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Josadang Shrine of Buseoksa Temple, Yeongju
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Classification National Treasure
Name of Cultural Properties Josadang Shrine of Buseoksa Temple, Yeongju
Quantity 1 Building
Designated Date 1962.12.20
Age Late Goryeo Period
Address Buseoksa Temple, 345, Buseoksa-ro, Buseok-myeon, Yeongju, Gyeongsangbuk-do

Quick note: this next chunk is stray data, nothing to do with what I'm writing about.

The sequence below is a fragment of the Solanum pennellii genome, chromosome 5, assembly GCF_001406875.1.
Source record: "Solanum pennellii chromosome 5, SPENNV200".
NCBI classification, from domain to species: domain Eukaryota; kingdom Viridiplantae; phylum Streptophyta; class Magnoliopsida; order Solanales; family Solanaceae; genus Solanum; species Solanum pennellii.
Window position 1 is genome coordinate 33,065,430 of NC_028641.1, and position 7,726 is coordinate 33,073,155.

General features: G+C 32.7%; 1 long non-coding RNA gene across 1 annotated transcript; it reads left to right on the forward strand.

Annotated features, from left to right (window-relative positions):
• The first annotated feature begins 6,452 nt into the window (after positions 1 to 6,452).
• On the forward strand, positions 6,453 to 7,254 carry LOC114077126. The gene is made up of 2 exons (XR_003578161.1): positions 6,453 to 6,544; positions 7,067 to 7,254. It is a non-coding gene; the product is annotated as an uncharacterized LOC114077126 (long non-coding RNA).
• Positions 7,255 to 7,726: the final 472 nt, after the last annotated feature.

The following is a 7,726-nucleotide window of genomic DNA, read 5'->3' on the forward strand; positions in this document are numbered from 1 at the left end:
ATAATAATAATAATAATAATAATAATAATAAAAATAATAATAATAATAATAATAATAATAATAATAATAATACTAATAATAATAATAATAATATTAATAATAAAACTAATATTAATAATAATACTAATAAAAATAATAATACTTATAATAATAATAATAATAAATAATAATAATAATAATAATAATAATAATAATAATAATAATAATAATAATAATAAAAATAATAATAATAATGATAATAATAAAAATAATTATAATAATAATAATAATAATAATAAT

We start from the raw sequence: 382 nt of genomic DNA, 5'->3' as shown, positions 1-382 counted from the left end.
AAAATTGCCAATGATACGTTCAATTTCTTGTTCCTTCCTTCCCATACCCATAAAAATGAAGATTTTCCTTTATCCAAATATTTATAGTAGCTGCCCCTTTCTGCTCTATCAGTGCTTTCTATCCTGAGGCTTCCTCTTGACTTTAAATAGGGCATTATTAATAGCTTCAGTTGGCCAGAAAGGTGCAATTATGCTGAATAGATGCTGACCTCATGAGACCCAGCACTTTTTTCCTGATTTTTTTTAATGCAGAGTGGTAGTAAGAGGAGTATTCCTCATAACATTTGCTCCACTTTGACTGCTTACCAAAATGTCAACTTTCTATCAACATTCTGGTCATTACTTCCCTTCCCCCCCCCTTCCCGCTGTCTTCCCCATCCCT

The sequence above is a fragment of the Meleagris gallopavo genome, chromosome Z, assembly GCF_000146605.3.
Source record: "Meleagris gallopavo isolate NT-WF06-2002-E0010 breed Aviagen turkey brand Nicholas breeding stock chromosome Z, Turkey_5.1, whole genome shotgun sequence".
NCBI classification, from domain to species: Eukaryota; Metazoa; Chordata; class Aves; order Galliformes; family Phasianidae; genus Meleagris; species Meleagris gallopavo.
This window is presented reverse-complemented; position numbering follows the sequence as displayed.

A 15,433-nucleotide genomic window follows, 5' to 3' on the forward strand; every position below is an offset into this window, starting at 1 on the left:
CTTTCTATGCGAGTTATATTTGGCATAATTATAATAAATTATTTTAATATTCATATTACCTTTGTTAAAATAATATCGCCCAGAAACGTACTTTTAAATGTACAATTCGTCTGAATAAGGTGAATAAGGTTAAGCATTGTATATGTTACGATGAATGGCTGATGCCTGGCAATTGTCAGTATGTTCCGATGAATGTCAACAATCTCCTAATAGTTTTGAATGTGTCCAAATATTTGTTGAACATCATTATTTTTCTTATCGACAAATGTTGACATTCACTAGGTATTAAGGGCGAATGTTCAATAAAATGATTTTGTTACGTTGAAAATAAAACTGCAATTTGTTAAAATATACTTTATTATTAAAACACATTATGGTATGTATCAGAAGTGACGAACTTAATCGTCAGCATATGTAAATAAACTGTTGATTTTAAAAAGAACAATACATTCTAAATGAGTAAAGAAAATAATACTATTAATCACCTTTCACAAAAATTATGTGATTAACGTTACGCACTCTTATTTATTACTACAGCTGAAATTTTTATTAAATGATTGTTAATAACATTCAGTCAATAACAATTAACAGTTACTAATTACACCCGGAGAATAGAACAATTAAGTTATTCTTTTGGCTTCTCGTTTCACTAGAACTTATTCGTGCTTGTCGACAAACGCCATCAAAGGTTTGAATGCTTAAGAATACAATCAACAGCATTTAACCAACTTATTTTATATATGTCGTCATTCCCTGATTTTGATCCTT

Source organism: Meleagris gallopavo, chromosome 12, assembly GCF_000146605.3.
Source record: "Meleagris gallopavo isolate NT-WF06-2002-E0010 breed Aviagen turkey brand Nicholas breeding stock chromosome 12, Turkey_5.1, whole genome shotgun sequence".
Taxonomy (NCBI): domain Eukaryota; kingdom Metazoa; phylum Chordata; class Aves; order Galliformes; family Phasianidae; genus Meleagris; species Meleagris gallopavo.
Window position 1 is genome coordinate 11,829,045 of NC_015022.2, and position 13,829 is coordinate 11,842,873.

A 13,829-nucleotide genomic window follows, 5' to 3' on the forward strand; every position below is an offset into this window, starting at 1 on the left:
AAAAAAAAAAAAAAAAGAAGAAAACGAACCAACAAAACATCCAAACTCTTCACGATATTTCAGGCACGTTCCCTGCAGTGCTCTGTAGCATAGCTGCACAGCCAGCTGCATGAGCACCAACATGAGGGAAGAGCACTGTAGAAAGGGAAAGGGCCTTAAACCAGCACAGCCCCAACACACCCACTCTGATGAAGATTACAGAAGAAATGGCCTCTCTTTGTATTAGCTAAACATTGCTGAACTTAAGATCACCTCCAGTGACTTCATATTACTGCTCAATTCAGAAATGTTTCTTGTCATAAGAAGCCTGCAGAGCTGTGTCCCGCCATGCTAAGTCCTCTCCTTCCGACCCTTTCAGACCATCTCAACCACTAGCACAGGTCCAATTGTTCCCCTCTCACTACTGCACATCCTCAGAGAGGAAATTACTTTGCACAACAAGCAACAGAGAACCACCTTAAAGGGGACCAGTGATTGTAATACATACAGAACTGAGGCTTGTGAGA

Buseoksa Temple, located on the mid-slope of Bonghwangsan Mountain, was built by the Buddhist monk Uisang in 676 (the 16th year of the reign of King Munmu of the Silla Dynasty) by royal order. According to Samguk yusa (Memorabilia of the Three Kingdoms), a woman who adored Uisang was transformed into a dragon and followed him to this area upon his return from a period of study in the Tang Dynasty. Then, she defeated a band of thieves hiding out in this area before resting behind Muryangsujeon Hall. According to a local legend, the tree below the eastern eaves in front of Josadang Shrine grew from a cane planted by Uisang. Josadang Shrine is the place in which a well-known portrait of Uisang is enshrined. It was first built in 1377 (the 3rd year of the reign of King U of the Goryeo Dynasty), and was repaired in 1490 (the 21st year of the reign of King Seongjong of the Joseon Dynasty) and 1493 (the 24th year King Seongjong’s reign). The building is small, so the detailed structures are more compact than those of Muryangsujeon Hall in the precincts of Buseoksa Temple. The left and right sides of its interior were painted with murals during the late Goryeo Period, including images of the Four Guardian Kings and a Bodhisattva. They murals are among the rarest paintings made in the Goryeo Period, with the exception of the mural paintings of ancient tombs, and are some of the oldest colored paintings in Korea. They have been replaced by excellent copies and are now housed in a special protective building.